Eleven companies that were somewhere in between the two categories -- for example, firms with a low analyst following but a high ratio of independent board members -- were eliminated, yielding a final sample of 171 firms, 77 actively monitored and 94 passively monitored.

Increase in CEO pay for each company was measured as the percentage change in the total of salary, bonus, and value of stock options from the year before the acquisition to the year of the acquisition. The mean increase for all firms was 14.3 percent. Increase in firm size was determined by the value of sales, adjusted for inflation, from the acquisition year to the following year. The mean increase for the entire sample was 23 percent.

Company performance was gauged by one short-term measure, the activity of the company's stock immediately following the acquisition announcement, and one longer-term measure, the percentage change in the firm's return on equity from the year of acquisition to the following year.

Finally, the researchers controlled for several other factors that may affect chief executive's remuneration -- length of CEO tenure, varying pay norms in different industries, and CEO stock ownership.

For the group of actively monitored companies, the professors found increases in CEO pay to be significantly related to both of the performance measures -- a rise in stock price upon announcement of the acquisition and an increase in the firm's return on equity during the following year. Thus, CEO pay boosts reflected both the stock market's approval of the acquisition and the subsequent enhancement of the company's bottom-line results. They were not influenced, however, by the extent of the firm's revenue growth deriving from its greater size.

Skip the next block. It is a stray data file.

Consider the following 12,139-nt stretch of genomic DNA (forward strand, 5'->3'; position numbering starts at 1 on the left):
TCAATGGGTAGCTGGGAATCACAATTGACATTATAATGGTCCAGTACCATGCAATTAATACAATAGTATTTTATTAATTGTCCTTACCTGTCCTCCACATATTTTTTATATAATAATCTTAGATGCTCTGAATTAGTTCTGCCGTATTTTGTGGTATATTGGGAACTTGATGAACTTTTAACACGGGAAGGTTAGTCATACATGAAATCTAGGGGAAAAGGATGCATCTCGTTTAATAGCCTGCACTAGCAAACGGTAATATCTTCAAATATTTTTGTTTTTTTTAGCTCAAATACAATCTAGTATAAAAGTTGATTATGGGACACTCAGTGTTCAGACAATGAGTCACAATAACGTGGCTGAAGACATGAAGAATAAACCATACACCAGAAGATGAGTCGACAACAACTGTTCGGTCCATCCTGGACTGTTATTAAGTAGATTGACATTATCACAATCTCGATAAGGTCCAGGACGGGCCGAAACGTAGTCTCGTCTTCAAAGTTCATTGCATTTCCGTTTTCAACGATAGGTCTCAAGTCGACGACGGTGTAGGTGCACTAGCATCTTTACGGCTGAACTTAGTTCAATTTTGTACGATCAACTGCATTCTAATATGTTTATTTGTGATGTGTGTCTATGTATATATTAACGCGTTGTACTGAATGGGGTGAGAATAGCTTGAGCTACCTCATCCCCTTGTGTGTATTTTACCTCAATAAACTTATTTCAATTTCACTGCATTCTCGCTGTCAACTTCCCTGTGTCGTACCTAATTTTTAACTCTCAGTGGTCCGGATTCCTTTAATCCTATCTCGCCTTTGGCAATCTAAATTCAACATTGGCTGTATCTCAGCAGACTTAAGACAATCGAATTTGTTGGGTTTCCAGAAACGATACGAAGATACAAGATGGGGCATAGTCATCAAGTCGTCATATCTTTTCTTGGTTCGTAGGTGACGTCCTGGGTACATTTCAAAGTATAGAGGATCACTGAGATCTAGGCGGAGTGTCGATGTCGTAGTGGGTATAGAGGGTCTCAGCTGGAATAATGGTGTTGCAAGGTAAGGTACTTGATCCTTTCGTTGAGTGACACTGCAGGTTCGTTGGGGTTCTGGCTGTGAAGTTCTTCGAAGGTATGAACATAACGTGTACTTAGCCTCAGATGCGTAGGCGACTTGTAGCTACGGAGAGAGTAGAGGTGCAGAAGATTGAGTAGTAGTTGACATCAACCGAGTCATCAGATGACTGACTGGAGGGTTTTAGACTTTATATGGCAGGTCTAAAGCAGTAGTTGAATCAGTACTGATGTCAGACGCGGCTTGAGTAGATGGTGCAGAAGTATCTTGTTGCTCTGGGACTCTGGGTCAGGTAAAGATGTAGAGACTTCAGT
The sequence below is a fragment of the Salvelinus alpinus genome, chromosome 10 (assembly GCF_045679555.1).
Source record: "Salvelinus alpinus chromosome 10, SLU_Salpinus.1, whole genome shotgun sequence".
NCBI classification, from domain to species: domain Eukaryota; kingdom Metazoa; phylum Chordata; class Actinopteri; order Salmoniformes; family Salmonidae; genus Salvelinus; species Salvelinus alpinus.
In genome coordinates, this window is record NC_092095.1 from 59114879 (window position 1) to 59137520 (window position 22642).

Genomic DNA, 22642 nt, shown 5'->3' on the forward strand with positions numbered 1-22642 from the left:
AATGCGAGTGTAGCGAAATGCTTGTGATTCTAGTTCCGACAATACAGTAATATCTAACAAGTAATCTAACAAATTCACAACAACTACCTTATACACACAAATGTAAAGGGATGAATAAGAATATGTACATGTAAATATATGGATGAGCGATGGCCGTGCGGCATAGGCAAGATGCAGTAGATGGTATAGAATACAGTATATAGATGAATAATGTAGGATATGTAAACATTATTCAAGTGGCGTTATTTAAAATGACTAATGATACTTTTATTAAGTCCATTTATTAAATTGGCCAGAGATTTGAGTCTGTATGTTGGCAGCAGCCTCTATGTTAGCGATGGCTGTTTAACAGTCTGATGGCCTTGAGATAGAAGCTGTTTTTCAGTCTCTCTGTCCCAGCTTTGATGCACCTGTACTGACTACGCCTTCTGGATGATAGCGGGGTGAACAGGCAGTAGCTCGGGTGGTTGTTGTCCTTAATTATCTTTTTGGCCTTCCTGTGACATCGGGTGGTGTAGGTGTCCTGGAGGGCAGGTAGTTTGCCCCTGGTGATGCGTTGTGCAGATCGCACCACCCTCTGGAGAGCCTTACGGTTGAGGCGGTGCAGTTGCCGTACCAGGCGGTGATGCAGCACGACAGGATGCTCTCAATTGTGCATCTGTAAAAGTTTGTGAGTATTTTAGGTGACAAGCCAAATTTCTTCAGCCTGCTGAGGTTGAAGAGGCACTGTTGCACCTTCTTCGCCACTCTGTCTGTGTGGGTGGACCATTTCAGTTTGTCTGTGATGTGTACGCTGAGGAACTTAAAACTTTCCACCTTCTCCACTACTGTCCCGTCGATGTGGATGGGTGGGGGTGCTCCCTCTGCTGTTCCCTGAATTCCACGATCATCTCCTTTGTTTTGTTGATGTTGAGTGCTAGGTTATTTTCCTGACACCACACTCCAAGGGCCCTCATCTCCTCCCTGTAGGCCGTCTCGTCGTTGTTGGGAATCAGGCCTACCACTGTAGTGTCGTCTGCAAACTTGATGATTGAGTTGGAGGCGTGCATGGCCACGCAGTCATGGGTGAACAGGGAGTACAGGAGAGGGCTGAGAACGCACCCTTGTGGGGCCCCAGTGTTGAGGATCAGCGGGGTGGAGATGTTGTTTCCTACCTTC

For the passively monitored companies, however, the findings were the reverse: increases in CEO pay bore no significant relationship to either of the performance measures but only to the amount of increase in corporate size.

The findings, in other words, are consistent with the suspicion that lax monitoring encourages top executives to adopt acquisition strategies in order to enhance their own rewards, since there tends to be a positive association between firm size or revenues and CEO compensation. In contrast, for firms with vigilant external monitoring activities, changes in CEO compensation will be directly associated with returns accruing to their shareholders due to acquisitions.

The Academy of Management Journal, a peer-reviewed publication now in its 45th year, is published every other month by the academy, an organization with about 12,000 members in 60 countries that seeks to foster the advancement of research, education, and practice in the management field.